American Bar Association
General Practice, Solo, and Small Firm Division

Solo
Winter 2003 vol. 9 Number 2

Five Essential Search Sites for Solos

By Robert J. Ambrogi

Consider combing through more than 5 billion documents-a conservative estimate of the Internet's size-and you understand why a good search engine is a lawyer's most critical Internet tool. But no single tool performs every job, so I rely on a select few search sites, each tailored to a common task. Think of them as a legal researcher's Swiss Army knife.

Google (www.google.com) Start your search with Google, whose sheer breadth-it indexes more than 3 billion Web documents-helps make it the best overall search engine. Vast though it is, it delivers highly relevant results, thanks to its PageRank technology. The more sites that link to a webpage, Google presumes, the more valuable it must be. There is more to Google than Web searching. Google Groups is a complete archive of discussions from Usenet-the Internet's original bulletin board-back to 1981. Need a medical illustration? Try Google Image Search, possibly the largest image bank on the Web. Google News delivers headlines from more than 4,000 sources.

FindLaw (www.findlaw.com) For finding legal sites, FindLaw is a multifaceted portal. Its core is a comprehensive index of links to resources in more than 30 practice areas. Beyond its index are a host of features, including LawCrawler, a search engine that scours only sites that contain legal information, and an ever-growing library of free court opinions and statutory codes. West Group purchased FindLaw in January 2001, adding the West Legal Directory and other original content.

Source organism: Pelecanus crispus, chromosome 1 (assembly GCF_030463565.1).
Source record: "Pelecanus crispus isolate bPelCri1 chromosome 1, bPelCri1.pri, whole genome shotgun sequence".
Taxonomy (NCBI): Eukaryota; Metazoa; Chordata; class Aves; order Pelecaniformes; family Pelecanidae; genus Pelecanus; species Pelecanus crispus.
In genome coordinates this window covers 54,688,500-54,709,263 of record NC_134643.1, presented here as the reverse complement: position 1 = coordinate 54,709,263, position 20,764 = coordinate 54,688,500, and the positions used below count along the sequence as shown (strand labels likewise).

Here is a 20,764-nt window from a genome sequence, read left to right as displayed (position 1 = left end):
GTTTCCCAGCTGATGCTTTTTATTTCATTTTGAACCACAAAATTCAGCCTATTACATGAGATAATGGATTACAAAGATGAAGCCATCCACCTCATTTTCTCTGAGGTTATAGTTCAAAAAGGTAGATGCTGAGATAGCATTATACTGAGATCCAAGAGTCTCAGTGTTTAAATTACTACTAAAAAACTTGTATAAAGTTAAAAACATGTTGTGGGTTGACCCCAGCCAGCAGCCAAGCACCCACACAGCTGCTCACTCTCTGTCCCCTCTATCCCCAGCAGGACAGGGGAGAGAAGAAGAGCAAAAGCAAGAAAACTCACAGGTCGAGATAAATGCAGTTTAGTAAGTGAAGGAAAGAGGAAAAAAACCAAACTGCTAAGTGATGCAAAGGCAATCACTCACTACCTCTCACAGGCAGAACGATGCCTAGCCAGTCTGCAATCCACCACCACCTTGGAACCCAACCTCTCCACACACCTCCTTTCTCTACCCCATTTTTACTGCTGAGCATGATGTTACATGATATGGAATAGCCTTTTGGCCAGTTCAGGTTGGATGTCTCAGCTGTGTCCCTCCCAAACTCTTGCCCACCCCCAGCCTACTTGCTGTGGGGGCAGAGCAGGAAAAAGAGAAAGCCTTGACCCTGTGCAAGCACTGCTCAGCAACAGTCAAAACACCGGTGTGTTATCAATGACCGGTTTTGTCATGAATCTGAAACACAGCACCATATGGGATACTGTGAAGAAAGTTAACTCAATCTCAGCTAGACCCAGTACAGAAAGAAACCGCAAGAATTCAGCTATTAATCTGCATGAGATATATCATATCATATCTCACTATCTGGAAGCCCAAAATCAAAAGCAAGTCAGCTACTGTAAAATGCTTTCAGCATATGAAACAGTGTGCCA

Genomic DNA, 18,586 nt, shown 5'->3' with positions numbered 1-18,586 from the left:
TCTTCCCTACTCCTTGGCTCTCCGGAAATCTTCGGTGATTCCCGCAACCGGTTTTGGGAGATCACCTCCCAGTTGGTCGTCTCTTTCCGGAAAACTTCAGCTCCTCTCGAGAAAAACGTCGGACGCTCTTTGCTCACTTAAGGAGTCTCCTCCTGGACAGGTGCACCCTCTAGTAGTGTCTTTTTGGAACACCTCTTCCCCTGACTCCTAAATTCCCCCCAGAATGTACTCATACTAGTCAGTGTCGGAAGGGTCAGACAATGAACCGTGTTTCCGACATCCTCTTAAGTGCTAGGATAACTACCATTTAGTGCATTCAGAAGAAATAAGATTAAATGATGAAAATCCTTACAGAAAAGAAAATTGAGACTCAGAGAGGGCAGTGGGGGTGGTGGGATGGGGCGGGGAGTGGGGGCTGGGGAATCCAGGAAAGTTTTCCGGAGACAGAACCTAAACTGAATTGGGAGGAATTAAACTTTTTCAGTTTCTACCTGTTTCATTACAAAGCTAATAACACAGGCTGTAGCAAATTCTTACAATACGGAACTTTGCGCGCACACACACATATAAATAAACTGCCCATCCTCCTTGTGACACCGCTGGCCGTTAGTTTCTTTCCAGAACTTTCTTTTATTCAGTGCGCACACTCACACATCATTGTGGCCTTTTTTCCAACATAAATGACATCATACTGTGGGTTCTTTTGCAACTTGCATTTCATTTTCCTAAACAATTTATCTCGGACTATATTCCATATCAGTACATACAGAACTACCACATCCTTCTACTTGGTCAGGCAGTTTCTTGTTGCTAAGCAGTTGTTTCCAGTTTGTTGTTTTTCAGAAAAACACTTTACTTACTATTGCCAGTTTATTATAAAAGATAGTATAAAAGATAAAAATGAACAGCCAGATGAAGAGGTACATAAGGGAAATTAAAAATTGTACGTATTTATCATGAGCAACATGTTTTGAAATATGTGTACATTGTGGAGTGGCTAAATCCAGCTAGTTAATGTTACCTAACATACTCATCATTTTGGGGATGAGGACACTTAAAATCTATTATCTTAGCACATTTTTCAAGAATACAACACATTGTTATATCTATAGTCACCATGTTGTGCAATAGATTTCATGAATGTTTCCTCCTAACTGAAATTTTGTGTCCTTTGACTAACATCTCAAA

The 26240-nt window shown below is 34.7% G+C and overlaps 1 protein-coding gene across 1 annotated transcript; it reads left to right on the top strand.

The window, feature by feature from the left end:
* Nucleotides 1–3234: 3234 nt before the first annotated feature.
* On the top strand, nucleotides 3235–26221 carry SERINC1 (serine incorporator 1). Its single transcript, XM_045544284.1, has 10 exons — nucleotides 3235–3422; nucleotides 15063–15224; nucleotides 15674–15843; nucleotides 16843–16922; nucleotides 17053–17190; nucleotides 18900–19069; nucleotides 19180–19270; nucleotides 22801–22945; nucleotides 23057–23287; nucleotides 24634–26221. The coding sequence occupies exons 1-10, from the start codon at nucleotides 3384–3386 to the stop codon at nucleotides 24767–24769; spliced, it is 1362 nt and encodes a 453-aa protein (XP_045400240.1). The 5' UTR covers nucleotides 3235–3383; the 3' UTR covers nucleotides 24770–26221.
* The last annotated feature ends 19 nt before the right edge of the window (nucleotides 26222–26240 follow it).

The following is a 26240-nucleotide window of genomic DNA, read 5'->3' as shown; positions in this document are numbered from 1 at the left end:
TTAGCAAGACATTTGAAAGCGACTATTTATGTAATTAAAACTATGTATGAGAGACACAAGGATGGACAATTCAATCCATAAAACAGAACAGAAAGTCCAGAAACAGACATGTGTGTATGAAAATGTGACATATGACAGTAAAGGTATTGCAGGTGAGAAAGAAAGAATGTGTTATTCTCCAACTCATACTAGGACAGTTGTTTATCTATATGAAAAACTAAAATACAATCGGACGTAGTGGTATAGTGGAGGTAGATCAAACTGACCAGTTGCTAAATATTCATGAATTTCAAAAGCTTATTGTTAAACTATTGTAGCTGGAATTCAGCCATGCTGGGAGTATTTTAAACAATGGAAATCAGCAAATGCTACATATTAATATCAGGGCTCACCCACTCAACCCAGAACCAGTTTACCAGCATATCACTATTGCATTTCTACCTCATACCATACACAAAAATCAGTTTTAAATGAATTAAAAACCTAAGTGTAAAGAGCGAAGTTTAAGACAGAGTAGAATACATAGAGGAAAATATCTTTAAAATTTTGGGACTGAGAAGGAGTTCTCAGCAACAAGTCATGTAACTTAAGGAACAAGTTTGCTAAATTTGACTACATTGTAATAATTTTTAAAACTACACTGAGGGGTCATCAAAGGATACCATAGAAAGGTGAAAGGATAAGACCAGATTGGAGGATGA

FirstGov (www.firstgov.gov) The official gateway to U.S. government information on the Internet, FirstGov connects to more than 51 million pages on more than 20,000 federal, state, territorial, and tribal sites. Overhauled last year, links are now organized by type of user (citizen, business, etc.) as well as by common reference terms, such as forms, laws, and press releases. Search the entire site or a single state.

Switchboard.com (www.switch board.com) Search for a missing witness. Locate a lost heir. Get the e-mail address of opposing counsel. Find a long-lost law school pal. Map the route to an unfamiliar courthouse. Match a phone number to its owner through reverse lookup. Search for a business. Telephone and e-mail directories abound on the Web, but Switchboard consistently remains one of the best.

Science.gov (www.science.gov) From tort to IP to biotech and beyond, lawyers can attest that scientific research is often an important aspect of law practice. Such research became easier in January when the federal government launched this gateway to science and technology information. A collaboration among 14 scientific and technical organizations from 10 major science agencies, the site indexes more than 1,000 government resources-technical reports, journals, databases, websites, and fact sheets- all available free.

Robert J. Ambrogi is a solo lawyer in Rockport, Massachusetts, and author of the book, The Essential Guide to the Best (and Worst) Legal Sites on the Web. He tracks new and intriguing legal websites through www.legaline.com/lawsites.html.

 

 

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